Fact: Every hour of every day, 330 Americans turn 60.
Fact: By 2030, one in five Americans will be older than 65.
Fact: The number of people over 100 doubles every decade.
Fact: As they age, people lose muscle mass and strength, flexibility and bone.
Sign Up and Save
Get six months of free digital access to The Charlotte Observer
Fact: The resulting frailty leads to a loss of mobility and independence.
The last two facts may sound discouraging. But they can be countered by another. Regular participation in aerobics, strength training, and balance and flexibility exercises can delay and may even prevent a life-limiting loss of physical abilities into one's 90s and beyond.
This last fact has given rise to a new group of professionals who specialize in what they call “active aging” and an updated series of physical activity recommendations for older adults. These recommendations are expected to match new federal activity guidelines due in October from the U.S. Health and Human Services Department.
But don't wait for the government. Even if you have a chronic health problem or physical limitation, there are safe ways to improve fitness and well-being. Any delay can increase the risk of injury and make it harder to recover.
UNFAMILIARITY AND FEAR
Dr. Miriam E. Nelson, lead author of the new recommendations, has said that “with every increasing decade of age, people become less and less active.”
“But,” Nelson said, “the evidence shows that with every increasing decade, exercise becomes more important in terms of quality of life, independence and having a full life. So as of now, Americans are not on the right path.”
Jim Concotelli of the Horizon Bay Senior Communities in Tampa, who oversees fitness and wellness program development for communities for the elderly in several states, noted this year that many older Americans were unfamiliar with exercise activities and feared that they would cause injury and pain. Yet by strengthening muscles, he said, they can improve joints and bones, and function with less pain and less risk of injury.
The key is to start slowly and build gradually as ability and strength improve. Most important is simply to start – now – perhaps under the guidance of a fitness professional.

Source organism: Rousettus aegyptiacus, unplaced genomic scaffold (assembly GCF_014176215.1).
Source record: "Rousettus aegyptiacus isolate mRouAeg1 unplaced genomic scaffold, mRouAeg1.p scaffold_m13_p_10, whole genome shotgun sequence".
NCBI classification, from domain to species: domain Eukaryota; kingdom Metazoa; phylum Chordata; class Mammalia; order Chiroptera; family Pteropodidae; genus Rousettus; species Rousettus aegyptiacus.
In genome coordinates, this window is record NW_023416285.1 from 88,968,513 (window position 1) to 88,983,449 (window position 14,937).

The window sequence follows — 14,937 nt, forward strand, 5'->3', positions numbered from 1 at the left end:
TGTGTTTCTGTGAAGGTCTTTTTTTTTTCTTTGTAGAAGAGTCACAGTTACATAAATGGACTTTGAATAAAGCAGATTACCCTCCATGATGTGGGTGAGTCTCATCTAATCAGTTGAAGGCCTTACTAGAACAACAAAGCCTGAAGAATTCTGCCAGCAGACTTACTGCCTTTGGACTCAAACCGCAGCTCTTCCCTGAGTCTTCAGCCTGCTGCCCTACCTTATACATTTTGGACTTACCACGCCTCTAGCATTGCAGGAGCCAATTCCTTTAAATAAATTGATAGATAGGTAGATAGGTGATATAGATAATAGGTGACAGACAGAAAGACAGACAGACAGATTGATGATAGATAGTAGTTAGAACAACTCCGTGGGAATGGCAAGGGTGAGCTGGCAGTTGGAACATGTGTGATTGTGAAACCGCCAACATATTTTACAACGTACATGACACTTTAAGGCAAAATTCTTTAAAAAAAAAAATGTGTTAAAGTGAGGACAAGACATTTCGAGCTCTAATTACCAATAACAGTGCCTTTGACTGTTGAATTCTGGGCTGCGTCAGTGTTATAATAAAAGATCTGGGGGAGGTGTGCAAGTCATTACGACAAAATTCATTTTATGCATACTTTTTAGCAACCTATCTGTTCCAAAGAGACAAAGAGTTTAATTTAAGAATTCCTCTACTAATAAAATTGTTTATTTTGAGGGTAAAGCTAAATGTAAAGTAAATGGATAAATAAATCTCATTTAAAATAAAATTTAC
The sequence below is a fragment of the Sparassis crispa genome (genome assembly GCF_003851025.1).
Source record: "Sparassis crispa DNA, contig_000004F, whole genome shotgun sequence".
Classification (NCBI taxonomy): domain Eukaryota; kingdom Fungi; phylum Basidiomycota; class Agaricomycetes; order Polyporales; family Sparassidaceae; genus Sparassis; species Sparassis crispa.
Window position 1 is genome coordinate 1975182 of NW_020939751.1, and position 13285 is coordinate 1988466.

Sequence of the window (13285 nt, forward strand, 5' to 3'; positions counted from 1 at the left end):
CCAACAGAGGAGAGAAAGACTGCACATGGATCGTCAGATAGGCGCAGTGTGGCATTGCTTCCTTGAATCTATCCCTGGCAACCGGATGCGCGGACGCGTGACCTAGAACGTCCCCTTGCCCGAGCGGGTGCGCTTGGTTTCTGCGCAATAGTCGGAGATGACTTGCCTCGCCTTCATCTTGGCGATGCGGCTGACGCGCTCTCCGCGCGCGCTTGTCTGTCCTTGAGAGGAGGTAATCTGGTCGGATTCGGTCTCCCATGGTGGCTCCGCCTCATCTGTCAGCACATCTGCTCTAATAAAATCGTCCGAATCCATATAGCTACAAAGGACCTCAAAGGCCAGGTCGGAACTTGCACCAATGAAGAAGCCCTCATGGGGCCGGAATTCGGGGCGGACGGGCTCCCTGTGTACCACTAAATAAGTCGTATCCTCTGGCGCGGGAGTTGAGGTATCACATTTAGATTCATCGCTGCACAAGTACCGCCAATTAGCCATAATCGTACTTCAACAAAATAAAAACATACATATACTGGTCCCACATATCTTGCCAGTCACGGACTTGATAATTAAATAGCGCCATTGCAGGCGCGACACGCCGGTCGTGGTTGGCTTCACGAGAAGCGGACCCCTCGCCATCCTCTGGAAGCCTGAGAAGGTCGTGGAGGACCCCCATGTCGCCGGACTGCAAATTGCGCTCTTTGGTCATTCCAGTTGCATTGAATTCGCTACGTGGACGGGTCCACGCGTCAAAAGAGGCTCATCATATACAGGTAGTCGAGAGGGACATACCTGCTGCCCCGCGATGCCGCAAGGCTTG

A BASIC PROGRAM
Until recently, physical activity recommendations for all ages have emphasized aerobics, or cardiovascular conditioning. For those unable to do 30 minutes at a time, the activities can be broken up into three 10-minute intervals a day.
For people who prefer indoor workouts, a treadmill, step machine or exercise bike can provide excellent aerobic training. Those unable to do weight-bearing exercise might try swimming or water aerobics. Keep in mind that 30 minutes a day of aerobic activity five days a week is the minimum recommendation. More is better and can reduce the risk of chronic disease related to inactivity.
Contrary to what many active adults seem to believe, physical fitness does not end with aerobics. Strength training has long been advocated by the National Institute on Aging.
Strength training can be done in a gym on a series of machines, each working a different set of major muscle groups: hips, legs, chest, back, shoulders, arms and abdomen. Or it can be done at home with resistance bands or tubes, hand-held barbells or dumbbells or even body weight. THE NEW MIX
The new recommendations add flexibility and balance to the mix. Improving balance and reducing the risk of falls is critical as you age – if you fall, break your hip and die of pneumonia, aerobic capacity will not save you. Ten minutes a day stretching legs, arms, shoulders, hips and trunk can help assure continued mobility, and daily exercises like standing on one foot and then the other can improve balance.